Notes to self

Migrating Rails cookies to the new JSON serializer

How to move from Marshal to the new Rails 7 default JSON serializer.

I was recently upgrading Phrase to Rails 7. Big upgrades like that are usually being done with the most minimal changes, and this one wasn’t an exception. However, every major and minor version of Rails brings some new defaults that can accumulate over time, leaving you with some debt to pay.

Today I want to talk about the JSON serializer for cookies that became the default starting with Rails 7.0.

Marshal vs JSON

So what’s up with the new JSON serializer? The previous cookie serializer conveniently used Marshal to convert any Ruby object into a byte stream and allowed us to store pretty much anything as long as it fit 4096 bytes (browser’s limit). This same flexibility is also why marshaling is not considered secured and the reason behind the Rails 7 change to save cookies as JSON.

The main problem of this change is that your current users have a bunch of cookies already saved in their browsers, so if you changed the serializer without changing your cookies, you could find yourself with a broken application.

The plan

The plan to change the cookies to JSON consists of:

  • Upgrading to Rails 7 while keeping the old Marshal serializer
  • Making a list of cookies and their data types
  • Converting data types when reading the cookies
  • Moving to the :hybrid serializer
  • Changing the way we save cookies
  • Moving from :hybrid to :json

Upgrading to Rails 7

Rails has us covered when it comes to upgrading to version 7. After running rails app:update we’ll get a new initializer with all new Rails 7 defaults in one place. We are interested in the following part:

# config/initializers/new_framework_defaults_7_0.rb
# If you're upgrading and haven't set `cookies_serializer` previously, your cookie serializer
# was `:marshal`. Convert all cookies to JSON, using the `:hybrid` formatter.
# If you're confident all your cookies are JSON formatted, you can switch to the `:json` formatter.
# Continue to use `:marshal` for backward compatibility with old cookies.
# If you have configured the serializer elsewhere, you can remove this.
# See for more information.
# Rails.application.config.action_dispatch.cookies_serializer = :hybrid

Because we don’t know what would happen to our code getting JSON cookies, we need to start with the old default. We set your serializer to :marshal and continue with the upgrade:

Rails.application.config.action_dispatch.cookies_serializer = :marshal

This allows us to upgrade Rails and safely revert the upgrade if needed. Once on Rails 7, we can attempt to fix our cookies.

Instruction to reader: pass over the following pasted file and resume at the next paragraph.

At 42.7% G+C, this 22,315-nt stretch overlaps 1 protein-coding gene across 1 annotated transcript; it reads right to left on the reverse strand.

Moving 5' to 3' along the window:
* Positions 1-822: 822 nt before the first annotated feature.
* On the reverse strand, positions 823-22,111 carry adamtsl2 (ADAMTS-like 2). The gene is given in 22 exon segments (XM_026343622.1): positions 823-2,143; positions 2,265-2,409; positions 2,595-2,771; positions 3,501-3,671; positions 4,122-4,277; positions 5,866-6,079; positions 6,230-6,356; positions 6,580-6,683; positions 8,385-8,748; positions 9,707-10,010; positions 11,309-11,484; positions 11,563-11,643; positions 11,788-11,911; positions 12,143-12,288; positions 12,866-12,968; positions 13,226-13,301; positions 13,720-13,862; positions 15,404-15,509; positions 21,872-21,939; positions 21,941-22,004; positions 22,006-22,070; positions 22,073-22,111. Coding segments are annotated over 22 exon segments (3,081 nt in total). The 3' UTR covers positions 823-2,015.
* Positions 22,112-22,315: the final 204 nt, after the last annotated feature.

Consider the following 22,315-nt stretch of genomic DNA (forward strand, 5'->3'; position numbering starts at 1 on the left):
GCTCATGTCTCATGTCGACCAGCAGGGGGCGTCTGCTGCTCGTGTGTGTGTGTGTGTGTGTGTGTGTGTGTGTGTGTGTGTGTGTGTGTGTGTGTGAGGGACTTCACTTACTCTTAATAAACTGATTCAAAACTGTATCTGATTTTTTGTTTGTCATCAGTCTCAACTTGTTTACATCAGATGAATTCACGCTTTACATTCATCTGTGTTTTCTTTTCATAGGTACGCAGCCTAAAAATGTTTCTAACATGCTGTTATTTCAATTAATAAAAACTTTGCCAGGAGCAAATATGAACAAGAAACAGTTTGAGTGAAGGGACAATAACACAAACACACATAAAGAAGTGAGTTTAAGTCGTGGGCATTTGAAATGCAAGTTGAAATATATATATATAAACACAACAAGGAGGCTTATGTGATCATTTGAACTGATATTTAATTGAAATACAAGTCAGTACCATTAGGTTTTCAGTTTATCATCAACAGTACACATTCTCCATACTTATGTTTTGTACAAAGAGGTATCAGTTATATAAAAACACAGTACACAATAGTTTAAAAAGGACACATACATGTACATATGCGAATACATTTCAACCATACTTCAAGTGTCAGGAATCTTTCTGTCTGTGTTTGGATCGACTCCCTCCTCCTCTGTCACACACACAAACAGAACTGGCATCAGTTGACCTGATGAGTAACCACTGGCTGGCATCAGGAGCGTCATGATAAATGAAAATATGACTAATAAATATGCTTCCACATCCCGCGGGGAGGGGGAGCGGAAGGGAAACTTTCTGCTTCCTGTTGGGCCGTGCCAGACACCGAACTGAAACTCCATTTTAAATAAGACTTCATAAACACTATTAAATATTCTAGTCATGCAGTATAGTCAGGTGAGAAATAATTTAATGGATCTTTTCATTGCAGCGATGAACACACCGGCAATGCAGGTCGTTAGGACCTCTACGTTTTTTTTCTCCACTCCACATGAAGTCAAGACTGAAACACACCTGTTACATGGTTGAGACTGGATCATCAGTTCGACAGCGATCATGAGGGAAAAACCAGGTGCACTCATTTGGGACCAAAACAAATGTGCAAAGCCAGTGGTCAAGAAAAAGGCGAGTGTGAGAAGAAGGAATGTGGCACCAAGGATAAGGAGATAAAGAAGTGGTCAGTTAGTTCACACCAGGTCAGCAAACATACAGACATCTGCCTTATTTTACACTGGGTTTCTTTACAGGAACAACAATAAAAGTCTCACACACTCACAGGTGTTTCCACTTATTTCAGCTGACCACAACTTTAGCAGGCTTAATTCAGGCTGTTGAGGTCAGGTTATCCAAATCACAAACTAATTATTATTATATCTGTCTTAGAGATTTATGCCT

Cookies list

Since every cookie can be saved and read differently, we need to identify all cookies (including signed and session cookies) in the application. This can start with a simple search for cookies and session, but let’s not forget that our dependencies might use cookies too. You should have a look for and check cookie storage in your browser’s dev tools. Make a list and group cookies by data type you are saving. Your marketing and legal department might also be interested in this.

The list can look like the following:

# Cookies

## Strings

- cookies[:language]

## Integers

- session[:oauth_access_token_id]

Converting data types

The main problem when upgrading to JSON is that cookies will end up with different data types. So we should prepare a list of the data types we found and ensure we understand how the value will change.

If you are unsure what will happen, set a cookie in your controller and read it back using the new default:

# in config
Rails.application.config.action_dispatch.cookies_serializer = :json

# in a controller
cookies[:test] = { key: "value" }
puts cookies[:test].inspect

I’ll note some main data types and how we have to change the code reading the values from these cookies.

  • Strings

    Strings in Marshal will be strings in JSON. Change is not required.

  • Atoms

    Atoms won’t stay atoms but would be converted to strings. The fix is to call to_sym on the value from the cookie.

  • Booleans

    Booleans won’t stay booleans but will be returned as strings. The fix is to cast the returned values using

  • Integers

    Integers won’t stay integers but will be returned as strings. The fix is to call .to_i on returned values.

  • Hashes

    Hashes will stay hashes but atom keys will end up being strings. The fix is to convert such a cookie to HashWithIndifferentAccess. Note that hashes can contain values that might need change as well.

  • Ruby objects

    The last category is all the other Ruby objects and won’t stay the same. For example, ActiveSupport::Duration would be returned as a string in seconds.

In the end, things will be JSON, so if you need a more complicated structure, convert it to JSON, and then you can pass it to the cookie.

Moving forward

Once we update how we read our cookies, we can switch to the :hybrid mode and deploy our change.

Rails.application.config.action_dispatch.cookies_serializer = :hybrid

The main work is done. Give yourself a break!

Saving cookies

To properly finish up, we should go back to every cookie and make sure we are already saving it with the expected data type. This will improve clarity. So instead of keeping an integer, we can call .to_s and pass a string explicitly.

Leaving hybrid mode

After a reasonable time in production, we can now remove the :hybrid option from the configuration (you can delete the whole setting). You have made it!

by Josef Strzibny